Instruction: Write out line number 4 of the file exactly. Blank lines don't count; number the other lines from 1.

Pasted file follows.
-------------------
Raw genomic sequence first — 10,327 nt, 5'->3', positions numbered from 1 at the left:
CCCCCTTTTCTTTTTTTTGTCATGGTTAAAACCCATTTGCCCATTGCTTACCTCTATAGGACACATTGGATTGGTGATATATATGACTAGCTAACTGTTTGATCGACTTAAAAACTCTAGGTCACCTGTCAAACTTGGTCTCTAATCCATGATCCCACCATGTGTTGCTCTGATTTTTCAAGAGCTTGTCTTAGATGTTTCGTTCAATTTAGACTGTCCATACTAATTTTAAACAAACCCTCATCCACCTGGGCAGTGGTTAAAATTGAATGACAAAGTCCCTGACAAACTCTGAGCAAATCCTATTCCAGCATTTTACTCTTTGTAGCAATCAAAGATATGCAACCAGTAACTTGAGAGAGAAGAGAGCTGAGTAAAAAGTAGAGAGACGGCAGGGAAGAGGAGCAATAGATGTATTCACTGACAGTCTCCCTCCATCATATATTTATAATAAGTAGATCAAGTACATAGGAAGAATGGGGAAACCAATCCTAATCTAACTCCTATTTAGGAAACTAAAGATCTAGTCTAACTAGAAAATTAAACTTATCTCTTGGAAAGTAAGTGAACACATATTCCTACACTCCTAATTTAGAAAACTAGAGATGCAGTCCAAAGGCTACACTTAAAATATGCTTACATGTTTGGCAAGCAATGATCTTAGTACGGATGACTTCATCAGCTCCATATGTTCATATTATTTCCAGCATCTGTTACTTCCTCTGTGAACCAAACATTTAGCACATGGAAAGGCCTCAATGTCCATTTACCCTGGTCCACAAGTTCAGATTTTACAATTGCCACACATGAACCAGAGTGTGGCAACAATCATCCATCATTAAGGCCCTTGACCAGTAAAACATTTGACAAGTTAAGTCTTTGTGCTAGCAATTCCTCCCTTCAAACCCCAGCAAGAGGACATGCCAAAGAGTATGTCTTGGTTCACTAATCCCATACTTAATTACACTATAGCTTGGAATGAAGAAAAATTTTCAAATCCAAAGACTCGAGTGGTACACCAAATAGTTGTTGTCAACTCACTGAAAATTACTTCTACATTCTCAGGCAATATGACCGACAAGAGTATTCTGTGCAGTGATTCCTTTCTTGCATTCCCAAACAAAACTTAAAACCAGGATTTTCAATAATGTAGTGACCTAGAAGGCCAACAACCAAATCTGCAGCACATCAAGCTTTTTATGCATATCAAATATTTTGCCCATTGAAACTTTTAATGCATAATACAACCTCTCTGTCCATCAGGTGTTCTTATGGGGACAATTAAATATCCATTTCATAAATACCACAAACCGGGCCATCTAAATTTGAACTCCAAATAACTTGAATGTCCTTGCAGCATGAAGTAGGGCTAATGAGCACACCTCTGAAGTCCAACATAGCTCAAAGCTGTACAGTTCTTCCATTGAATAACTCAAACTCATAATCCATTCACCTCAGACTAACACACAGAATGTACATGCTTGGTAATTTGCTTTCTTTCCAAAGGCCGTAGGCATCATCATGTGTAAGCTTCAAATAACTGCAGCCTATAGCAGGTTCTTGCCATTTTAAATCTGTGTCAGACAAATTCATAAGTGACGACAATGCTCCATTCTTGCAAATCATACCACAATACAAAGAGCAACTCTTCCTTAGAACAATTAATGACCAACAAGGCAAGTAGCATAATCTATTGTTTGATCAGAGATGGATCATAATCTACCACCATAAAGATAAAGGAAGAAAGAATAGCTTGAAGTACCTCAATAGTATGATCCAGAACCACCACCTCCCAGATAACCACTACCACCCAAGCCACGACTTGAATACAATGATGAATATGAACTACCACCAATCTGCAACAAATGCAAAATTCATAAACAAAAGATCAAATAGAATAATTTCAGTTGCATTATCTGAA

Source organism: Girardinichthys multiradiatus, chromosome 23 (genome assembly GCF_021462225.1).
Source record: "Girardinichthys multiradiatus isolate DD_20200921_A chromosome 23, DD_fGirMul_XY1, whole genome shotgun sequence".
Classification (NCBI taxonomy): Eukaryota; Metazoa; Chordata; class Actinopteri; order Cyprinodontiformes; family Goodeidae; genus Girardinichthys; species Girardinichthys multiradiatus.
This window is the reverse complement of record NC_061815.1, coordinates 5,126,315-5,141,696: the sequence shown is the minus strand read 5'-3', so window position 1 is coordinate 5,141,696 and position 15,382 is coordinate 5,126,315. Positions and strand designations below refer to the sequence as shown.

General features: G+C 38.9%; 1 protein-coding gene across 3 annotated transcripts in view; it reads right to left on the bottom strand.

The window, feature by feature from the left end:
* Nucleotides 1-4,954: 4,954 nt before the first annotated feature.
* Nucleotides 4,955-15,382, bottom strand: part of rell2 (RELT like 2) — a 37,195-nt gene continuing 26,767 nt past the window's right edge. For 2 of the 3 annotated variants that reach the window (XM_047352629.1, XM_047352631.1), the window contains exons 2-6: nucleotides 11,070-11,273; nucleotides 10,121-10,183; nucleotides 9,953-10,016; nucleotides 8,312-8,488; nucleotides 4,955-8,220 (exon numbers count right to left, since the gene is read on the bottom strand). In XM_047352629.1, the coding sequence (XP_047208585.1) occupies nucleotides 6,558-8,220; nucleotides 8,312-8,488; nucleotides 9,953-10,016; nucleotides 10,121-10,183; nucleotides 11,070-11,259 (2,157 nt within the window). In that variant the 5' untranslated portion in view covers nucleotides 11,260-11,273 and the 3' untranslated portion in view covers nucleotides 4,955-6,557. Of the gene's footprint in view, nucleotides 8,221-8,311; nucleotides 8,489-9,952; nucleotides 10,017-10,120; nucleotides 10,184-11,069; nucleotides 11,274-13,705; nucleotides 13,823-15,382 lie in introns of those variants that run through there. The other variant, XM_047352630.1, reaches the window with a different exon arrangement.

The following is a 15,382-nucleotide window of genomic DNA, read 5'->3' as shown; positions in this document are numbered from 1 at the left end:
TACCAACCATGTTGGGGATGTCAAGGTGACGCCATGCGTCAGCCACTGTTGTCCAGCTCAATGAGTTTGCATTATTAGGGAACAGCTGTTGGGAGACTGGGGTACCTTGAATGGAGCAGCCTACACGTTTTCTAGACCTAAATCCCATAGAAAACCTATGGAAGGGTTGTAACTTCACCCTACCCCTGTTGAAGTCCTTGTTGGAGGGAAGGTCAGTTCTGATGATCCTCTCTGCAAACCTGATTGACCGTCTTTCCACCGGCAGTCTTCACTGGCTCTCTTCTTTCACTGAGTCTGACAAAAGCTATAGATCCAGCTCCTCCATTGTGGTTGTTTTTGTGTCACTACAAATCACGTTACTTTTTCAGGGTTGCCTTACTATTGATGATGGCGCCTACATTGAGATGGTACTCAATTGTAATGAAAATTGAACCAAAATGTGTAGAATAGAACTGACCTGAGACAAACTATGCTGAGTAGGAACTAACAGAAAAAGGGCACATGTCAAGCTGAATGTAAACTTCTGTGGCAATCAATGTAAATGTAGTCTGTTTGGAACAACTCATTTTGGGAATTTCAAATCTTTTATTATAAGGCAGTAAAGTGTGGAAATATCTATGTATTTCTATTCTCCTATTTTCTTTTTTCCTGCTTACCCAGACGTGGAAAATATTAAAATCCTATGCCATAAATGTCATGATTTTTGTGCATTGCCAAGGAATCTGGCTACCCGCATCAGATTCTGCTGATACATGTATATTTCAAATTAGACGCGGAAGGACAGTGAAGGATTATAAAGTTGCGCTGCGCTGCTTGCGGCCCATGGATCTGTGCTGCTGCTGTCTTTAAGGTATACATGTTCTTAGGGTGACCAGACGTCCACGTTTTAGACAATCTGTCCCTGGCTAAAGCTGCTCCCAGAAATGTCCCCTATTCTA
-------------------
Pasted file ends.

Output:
Source record: "Girardinichthys multiradiatus isolate DD_20200921_A chromosome 23, DD_fGirMul_XY1, whole genome shotgun sequence".